The program hires nearly 200 young adults, ages 19-24, every year!
Ongoing summer programsBreak a sweat from home
Want to stay active this summer? Boston Parks and the Public Health Commission are holding free virtual classes through its Summer Fitness series, starting on June 1 and ending on September 26. Everyone is welcome at these classes, no matter your fitness level. We have a variety of options available, from Afrobeat bootcamp to chair yoga. Check out our full calendar of classes.Keep your teens entertained
COVID-19 has impacted Boston Centers for Youth and Families (BCYF) programming, and unfortunately all centers remain closed. But, BCYF has been able to launch a handful of summer programs, including Superteens and the Snap Shot photography program. Check out the BCYF summer programs page for more details.Catch up on summer reading
Boston Public Library locations are closed, but you can still order and pick up books, DVDs, and CDs at select branches through the “BPL to Go” program. The pilot started at the Central Library, the Codman Square Branch, the East Boston Branch, the Jamaica Plain Branch, and the Mattapan Branch. As of July 6, you’ll be able to place orders for pickups at the Brighton, Charlestown, Lower Mills, South Boston, and West Roxbury branches.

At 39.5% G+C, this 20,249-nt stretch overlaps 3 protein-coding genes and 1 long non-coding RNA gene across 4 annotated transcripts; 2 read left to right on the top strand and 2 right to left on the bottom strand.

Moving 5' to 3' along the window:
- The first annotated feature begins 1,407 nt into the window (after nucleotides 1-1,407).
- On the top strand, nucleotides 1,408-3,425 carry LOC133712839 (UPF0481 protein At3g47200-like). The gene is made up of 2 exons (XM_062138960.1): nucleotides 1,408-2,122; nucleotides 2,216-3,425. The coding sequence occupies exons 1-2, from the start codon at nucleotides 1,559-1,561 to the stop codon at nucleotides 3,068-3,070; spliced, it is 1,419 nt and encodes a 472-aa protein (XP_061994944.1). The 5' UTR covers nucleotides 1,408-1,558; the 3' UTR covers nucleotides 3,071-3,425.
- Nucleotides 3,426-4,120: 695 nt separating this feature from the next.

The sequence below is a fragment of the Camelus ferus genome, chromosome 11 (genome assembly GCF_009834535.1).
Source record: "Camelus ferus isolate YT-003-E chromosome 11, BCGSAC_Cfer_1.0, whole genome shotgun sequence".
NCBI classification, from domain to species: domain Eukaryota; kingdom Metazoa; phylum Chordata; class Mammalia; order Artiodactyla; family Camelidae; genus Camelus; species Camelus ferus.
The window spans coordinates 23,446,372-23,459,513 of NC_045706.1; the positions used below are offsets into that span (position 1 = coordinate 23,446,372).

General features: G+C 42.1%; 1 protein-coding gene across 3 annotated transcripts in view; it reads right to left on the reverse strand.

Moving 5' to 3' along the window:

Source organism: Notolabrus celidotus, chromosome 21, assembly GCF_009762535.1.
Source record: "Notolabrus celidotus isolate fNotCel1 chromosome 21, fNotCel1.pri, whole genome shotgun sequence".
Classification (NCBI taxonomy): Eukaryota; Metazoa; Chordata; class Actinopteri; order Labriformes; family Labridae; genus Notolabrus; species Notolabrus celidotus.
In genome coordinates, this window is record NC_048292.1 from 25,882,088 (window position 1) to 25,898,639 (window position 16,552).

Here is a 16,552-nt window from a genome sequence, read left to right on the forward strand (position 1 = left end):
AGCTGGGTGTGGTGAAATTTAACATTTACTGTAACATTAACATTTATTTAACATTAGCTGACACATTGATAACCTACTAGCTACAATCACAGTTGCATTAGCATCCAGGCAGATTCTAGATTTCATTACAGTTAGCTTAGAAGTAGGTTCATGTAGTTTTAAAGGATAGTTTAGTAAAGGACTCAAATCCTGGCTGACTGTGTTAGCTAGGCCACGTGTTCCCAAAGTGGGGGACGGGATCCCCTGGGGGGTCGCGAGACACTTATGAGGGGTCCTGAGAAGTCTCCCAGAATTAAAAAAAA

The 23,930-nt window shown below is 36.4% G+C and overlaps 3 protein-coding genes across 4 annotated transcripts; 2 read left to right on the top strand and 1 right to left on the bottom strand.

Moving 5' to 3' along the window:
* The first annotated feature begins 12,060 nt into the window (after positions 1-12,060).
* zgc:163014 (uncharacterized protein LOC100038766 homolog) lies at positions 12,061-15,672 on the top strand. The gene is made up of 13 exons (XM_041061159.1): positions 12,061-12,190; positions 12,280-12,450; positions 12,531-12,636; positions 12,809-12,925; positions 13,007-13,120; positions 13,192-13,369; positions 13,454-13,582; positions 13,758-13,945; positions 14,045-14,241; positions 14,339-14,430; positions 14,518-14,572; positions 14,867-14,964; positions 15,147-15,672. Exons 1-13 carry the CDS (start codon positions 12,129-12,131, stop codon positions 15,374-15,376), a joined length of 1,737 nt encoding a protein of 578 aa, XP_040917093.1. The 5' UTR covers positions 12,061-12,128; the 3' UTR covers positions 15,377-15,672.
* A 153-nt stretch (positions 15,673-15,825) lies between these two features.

If you are looking for inspiration, check out the library's Summer Reading 2020 site. They have reading lists as well as information on virtual events this summer.
Summer safety tips amid COVID-19
With hot summer weather upon us amid COVID-19 concerns, staying safe this summer is more of a challenge than ever before. With this information, we want to help you feel safer going about your daily life this summer.
Dealing with the heat
Extreme heat can be dangerous to health by itself, but it can also make pre-existing health issues worse. To stay safer, we recommend that you follow certain safety precautions in the sun, including:
- staying hydrated
- resting often in shaded areas
- staying in cool indoors locations whenever possible, and